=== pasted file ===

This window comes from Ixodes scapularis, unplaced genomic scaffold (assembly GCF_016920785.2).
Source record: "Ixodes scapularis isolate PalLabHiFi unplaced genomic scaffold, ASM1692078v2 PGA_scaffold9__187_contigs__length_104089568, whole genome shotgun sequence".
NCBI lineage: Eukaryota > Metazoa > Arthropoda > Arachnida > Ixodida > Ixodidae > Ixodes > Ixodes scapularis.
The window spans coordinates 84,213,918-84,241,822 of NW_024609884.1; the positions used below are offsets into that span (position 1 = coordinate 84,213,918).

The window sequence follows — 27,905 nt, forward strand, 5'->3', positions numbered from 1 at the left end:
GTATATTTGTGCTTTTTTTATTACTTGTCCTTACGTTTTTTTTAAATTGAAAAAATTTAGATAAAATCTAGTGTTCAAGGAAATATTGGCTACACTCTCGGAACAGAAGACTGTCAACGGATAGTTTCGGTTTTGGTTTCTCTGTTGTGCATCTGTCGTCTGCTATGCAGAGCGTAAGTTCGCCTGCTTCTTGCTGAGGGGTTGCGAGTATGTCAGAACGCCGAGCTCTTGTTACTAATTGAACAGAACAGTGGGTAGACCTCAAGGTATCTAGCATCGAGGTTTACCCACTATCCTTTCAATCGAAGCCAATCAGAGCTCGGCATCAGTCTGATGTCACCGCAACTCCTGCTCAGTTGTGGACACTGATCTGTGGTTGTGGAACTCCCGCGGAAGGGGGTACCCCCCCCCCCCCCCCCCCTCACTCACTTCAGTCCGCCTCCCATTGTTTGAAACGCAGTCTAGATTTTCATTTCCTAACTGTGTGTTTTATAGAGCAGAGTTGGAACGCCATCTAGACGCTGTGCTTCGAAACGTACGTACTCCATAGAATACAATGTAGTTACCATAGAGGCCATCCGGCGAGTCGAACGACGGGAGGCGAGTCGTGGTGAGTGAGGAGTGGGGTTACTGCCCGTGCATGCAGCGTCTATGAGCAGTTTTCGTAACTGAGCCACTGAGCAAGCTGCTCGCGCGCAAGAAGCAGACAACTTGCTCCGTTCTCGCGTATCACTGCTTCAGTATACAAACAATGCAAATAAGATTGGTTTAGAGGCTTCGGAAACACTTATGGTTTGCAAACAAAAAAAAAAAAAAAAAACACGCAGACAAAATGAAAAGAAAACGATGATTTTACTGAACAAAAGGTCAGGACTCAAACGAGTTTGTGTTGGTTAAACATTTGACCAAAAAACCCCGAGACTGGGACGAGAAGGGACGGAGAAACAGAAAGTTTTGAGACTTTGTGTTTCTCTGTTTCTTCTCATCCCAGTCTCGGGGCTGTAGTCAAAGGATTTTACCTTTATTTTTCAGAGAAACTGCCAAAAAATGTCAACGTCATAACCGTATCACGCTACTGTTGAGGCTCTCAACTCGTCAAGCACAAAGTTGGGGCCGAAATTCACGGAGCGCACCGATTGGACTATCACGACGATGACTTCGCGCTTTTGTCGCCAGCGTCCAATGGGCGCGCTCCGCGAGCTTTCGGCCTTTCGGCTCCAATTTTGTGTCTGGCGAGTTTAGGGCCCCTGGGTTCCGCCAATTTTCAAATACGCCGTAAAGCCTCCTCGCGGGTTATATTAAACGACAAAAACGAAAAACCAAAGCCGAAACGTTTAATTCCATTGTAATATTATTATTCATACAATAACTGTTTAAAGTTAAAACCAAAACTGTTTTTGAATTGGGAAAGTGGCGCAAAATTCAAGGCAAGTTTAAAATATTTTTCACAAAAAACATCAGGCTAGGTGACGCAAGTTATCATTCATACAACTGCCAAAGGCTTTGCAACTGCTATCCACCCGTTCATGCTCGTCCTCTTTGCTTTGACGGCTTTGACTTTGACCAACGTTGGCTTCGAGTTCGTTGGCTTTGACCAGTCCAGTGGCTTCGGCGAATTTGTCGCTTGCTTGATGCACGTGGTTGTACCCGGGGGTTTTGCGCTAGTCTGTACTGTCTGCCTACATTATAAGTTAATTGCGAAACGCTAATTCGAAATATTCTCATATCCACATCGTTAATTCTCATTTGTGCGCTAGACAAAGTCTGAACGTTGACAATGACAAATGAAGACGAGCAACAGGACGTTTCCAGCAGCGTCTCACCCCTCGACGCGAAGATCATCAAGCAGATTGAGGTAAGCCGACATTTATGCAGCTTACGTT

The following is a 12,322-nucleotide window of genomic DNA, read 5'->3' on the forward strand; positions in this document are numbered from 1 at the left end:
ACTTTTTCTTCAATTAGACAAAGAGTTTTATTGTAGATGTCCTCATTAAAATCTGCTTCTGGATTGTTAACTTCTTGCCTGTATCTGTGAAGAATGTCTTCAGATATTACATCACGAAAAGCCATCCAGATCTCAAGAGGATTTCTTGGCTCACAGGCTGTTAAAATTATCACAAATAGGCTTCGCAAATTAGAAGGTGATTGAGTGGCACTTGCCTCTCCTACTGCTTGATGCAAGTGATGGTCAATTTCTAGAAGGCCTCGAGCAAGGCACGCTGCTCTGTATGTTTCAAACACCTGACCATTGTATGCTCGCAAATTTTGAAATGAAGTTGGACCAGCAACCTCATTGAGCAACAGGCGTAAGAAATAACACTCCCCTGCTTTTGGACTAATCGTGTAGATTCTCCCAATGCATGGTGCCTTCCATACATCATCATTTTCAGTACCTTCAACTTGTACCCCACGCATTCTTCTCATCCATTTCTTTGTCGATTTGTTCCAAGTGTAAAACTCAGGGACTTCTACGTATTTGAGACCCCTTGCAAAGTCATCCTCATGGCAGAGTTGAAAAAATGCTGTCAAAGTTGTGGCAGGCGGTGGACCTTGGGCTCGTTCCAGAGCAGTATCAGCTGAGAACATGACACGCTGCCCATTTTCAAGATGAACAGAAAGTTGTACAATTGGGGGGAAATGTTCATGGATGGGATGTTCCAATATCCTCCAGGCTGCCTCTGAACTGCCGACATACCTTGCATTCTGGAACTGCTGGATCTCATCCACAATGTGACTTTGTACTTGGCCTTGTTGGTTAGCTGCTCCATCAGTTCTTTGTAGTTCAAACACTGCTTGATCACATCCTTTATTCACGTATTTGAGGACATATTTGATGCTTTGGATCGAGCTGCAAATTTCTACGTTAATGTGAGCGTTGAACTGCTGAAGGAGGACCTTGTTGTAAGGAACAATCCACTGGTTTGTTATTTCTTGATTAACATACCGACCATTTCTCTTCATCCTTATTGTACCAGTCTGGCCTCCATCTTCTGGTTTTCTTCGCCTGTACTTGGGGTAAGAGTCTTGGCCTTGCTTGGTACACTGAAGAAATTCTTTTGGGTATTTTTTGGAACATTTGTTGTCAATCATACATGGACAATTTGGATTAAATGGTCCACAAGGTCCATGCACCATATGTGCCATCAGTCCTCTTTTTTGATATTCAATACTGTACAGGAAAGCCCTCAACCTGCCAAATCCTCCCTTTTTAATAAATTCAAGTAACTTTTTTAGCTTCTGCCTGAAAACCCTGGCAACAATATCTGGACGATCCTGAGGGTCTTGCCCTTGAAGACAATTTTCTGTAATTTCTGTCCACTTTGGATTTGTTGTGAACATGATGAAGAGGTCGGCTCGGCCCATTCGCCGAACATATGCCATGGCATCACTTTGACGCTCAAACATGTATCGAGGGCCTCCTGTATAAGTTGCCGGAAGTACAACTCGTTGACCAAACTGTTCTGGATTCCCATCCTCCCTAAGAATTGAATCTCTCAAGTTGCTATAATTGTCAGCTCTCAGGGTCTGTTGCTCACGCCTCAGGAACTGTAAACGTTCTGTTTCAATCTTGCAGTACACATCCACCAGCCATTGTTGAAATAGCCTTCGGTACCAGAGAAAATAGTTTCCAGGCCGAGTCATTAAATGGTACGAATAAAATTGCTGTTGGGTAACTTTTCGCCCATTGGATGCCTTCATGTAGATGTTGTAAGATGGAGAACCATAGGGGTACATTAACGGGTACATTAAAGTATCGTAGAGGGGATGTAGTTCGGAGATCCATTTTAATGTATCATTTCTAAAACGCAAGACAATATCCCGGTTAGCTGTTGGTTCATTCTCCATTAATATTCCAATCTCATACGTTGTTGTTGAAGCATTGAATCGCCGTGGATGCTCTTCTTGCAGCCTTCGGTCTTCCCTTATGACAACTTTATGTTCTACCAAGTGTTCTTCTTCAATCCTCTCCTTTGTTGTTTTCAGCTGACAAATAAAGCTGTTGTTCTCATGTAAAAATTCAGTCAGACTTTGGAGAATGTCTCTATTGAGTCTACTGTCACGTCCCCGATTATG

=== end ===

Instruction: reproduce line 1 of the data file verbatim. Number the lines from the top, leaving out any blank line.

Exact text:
This window comes from Ixodes scapularis, unplaced genomic scaffold (assembly GCF_016920785.2).